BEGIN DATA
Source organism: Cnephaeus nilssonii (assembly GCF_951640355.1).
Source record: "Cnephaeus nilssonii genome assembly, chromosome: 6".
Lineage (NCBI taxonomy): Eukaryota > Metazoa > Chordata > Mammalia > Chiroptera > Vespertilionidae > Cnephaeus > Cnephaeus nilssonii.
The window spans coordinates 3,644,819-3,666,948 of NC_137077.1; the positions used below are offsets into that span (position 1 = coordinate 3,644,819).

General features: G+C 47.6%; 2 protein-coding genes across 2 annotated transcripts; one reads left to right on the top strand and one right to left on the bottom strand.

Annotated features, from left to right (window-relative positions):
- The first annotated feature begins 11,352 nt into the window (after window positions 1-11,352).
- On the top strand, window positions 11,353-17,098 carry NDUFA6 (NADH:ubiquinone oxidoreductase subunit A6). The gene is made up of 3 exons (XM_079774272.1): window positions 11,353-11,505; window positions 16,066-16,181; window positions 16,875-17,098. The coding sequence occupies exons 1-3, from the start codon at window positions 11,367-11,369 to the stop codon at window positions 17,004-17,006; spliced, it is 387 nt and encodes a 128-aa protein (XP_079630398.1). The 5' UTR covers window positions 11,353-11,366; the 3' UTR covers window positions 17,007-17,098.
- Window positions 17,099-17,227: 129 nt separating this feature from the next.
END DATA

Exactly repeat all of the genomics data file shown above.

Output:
Source organism: Cnephaeus nilssonii (assembly GCF_951640355.1).
Source record: "Cnephaeus nilssonii genome assembly, chromosome: 6".
Lineage (NCBI taxonomy): Eukaryota > Metazoa > Chordata > Mammalia > Chiroptera > Vespertilionidae > Cnephaeus > Cnephaeus nilssonii.
The window spans coordinates 3,644,819-3,666,948 of NC_137077.1; the positions used below are offsets into that span (position 1 = coordinate 3,644,819).

General features: G+C 47.6%; 2 protein-coding genes across 2 annotated transcripts; one reads left to right on the top strand and one right to left on the bottom strand.

Annotated features, from left to right (window-relative positions):
- The first annotated feature begins 11,352 nt into the window (after window positions 1-11,352).
- On the top strand, window positions 11,353-17,098 carry NDUFA6 (NADH:ubiquinone oxidoreductase subunit A6). The gene is made up of 3 exons (XM_079774272.1): window positions 11,353-11,505; window positions 16,066-16,181; window positions 16,875-17,098. The coding sequence occupies exons 1-3, from the start codon at window positions 11,367-11,369 to the stop codon at window positions 17,004-17,006; spliced, it is 387 nt and encodes a 128-aa protein (XP_079630398.1). The 5' UTR covers window positions 11,353-11,366; the 3' UTR covers window positions 17,007-17,098.
- Window positions 17,099-17,227: 129 nt separating this feature from the next.